Yesterday Paul Bradshaw shared his experience of running a blog entirely through a Facebook Page for four weeks, offering his thoughts on the month-long project in a post back on his Online Journalism Blog.
In the early days of the experiment he had already started noticing the pros and cons of the platform, from the impact of the 400 character limit on what he could write, to the possibilities presented by being able to post from a mobile phone via email.
So a month later here are his main reflections:
- Facebook suits emotive material
The most popular posts during that month were simple links that dealt with controversy.
- It requires more effort than most blogs
With most blogging it’s quite easy to ‘just do it’ and then figure out the bells and whistles later. With a Facebook Page I think a bit of preparation goes a long way – especially to avoid problems later on.
- It isn’t suited to anything you might intend to find later
Although Vadim Lavrusik pointed out that you can find the Facebook Page through Google or Facebook’s own search, individual posts are rather more difficult to track down. The lack of tags and categories also makes it difficult to retrieve updates and notes – and highlights the problems for search engine optimisation.
- It should be part of a network strategy
So, in short, while it’s great for short-term traffic, it’s bad for traffic long term. It’s better for ongoing work and linking than for more finished articles.
And his overall conclusion: Facebook should be used as “one more step in a distributed strategy” not in isolation.
Usefully in his post he offers a list of apps he used to integrate his Facebook content with his other online presences, which might a good reference point for others looking to use Facebook in a similar way:
- RSS Graffiti (for auto-posting RSS feeds from elsewhere)
- SlideShare (adds a new tab for your presentations on that site)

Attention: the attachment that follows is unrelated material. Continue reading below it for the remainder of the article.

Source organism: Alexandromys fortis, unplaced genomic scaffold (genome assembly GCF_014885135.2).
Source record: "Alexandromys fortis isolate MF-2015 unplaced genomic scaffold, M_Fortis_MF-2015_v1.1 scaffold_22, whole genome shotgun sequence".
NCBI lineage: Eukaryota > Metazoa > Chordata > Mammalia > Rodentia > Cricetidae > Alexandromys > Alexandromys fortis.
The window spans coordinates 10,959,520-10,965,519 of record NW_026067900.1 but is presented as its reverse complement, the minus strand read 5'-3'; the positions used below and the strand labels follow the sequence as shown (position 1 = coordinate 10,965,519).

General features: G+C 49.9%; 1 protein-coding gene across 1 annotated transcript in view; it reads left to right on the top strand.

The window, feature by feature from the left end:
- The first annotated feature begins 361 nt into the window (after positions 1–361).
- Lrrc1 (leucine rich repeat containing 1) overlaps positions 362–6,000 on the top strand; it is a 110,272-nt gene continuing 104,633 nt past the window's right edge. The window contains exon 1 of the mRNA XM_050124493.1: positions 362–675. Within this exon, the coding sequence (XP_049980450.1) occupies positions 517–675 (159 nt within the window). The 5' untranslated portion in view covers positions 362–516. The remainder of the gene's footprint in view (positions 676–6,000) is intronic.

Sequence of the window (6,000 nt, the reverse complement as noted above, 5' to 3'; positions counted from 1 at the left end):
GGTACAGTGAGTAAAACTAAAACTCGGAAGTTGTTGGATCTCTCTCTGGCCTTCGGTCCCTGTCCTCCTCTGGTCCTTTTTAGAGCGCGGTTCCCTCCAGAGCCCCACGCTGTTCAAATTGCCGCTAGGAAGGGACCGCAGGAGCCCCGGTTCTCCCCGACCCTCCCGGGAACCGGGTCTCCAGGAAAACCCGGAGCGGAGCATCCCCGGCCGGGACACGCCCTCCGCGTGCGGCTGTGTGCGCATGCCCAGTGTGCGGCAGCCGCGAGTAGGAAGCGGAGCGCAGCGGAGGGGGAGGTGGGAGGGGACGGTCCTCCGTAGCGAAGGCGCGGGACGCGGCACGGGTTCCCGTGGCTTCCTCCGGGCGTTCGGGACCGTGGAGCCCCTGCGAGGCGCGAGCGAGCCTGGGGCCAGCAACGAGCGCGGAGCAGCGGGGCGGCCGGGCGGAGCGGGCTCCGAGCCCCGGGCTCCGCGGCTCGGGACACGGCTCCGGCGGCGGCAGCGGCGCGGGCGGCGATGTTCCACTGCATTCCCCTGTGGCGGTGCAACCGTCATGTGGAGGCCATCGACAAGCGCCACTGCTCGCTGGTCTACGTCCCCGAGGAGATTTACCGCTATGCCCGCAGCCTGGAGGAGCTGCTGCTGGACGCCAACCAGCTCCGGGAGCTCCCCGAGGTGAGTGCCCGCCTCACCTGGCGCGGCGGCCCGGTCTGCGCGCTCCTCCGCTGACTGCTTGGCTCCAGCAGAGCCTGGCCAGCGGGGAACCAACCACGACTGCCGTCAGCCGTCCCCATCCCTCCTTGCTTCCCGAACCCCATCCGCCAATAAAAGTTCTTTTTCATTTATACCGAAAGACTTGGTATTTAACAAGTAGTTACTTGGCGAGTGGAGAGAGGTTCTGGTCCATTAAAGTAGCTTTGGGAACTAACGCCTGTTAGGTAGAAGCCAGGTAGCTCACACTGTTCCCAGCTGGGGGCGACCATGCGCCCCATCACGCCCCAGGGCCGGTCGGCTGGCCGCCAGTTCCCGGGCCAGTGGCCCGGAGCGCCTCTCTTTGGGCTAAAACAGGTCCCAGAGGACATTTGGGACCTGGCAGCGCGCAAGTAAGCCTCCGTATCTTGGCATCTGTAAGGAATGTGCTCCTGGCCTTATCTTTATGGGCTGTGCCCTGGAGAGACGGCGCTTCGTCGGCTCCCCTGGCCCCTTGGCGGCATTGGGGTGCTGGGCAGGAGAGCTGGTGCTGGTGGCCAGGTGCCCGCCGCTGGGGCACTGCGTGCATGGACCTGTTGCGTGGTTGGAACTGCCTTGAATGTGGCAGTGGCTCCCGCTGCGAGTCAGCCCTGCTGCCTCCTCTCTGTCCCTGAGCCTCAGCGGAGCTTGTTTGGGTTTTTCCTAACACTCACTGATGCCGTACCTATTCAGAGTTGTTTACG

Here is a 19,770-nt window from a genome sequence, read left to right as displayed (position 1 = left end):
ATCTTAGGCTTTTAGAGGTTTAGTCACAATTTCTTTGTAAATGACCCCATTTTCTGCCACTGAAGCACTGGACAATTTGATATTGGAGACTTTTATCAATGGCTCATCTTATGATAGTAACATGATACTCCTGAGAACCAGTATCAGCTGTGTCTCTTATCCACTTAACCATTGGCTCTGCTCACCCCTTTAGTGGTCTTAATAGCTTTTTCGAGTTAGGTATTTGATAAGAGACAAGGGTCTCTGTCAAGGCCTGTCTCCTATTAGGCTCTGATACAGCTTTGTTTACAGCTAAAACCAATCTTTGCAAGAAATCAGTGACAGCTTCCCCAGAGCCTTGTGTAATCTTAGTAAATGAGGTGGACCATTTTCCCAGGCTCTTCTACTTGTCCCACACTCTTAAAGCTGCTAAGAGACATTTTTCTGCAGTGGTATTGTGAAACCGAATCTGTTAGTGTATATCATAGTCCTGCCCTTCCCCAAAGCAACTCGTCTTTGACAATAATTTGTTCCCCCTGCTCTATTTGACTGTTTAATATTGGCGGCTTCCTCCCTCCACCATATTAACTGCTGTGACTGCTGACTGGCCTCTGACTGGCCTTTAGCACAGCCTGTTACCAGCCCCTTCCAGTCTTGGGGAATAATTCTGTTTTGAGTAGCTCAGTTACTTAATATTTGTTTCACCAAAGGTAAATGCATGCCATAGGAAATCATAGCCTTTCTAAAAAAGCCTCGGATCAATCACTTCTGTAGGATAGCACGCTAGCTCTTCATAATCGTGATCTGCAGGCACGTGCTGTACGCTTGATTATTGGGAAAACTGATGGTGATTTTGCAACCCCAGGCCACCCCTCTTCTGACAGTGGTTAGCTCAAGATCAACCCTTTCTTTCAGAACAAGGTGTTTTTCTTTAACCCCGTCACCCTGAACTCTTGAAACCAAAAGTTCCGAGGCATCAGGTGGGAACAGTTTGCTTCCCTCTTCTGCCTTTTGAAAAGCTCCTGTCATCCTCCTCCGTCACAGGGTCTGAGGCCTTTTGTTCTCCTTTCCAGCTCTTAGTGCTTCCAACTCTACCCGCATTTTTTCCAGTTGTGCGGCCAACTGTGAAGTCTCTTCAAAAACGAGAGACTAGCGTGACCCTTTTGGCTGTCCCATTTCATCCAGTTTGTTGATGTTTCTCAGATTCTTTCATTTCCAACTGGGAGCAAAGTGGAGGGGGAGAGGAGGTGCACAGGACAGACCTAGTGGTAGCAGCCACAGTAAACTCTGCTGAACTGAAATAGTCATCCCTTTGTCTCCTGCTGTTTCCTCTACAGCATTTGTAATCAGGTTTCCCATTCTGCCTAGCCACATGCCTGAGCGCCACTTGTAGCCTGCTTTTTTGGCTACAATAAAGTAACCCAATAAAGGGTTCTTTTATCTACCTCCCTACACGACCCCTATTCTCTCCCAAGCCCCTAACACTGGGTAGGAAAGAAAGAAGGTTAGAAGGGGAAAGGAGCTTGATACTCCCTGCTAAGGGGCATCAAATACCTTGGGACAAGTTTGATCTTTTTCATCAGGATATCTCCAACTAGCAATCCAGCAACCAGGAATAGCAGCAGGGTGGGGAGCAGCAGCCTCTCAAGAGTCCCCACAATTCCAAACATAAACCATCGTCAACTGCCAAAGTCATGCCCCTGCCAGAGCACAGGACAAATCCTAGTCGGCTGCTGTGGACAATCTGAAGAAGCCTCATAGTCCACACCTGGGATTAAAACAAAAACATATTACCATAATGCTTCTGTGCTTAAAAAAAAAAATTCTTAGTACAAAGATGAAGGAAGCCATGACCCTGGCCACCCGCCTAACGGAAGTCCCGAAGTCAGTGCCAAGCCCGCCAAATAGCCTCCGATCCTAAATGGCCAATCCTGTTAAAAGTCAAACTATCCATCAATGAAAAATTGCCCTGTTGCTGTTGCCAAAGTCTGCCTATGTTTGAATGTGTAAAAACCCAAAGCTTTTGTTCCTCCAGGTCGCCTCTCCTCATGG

- Cueler YouTube (pulls new updates from your YouTube account)
- Tweets to Pages (pulls from your Twitter account into a new tab)
- There’s also Smart Twitter for Pages which publishes page updates to Twitter; or you can use Facebook’s own Twitter page to link pages to Twitter.
There was also some interesting research published this month which looked at Facebook fan pages and engagement. According to the 10,000 Words blog a study was carried out by Facebook research company PageLever which suggested that as a fan page’s membership grows, engagement and page-views-per-member actually decreases.
From a purely aesthetic perspective, looking at the Fan Page and seeing that 10,000 people like your business on Facebook has its benefits. It makes you feel good.
But when it comes time to talk value, it can be a bit more difficult to find the silver lining. You might have 1,000 Likes on Facebook, but if you’re averaging around five Likes or comments per post, then only 0.005 per cent of your users saw the post and cared enough about it to respond.
Read more here…
‘Readers may have the last say in what is and is not journalism’
How to: liveblog – lessons from news sites
#bbcsms: Al Jazeera developing new media tutorials for citizens
Tags: 10000 Words
, fan pages
, Online Journalism blog
, Paul Bradshaw
, social media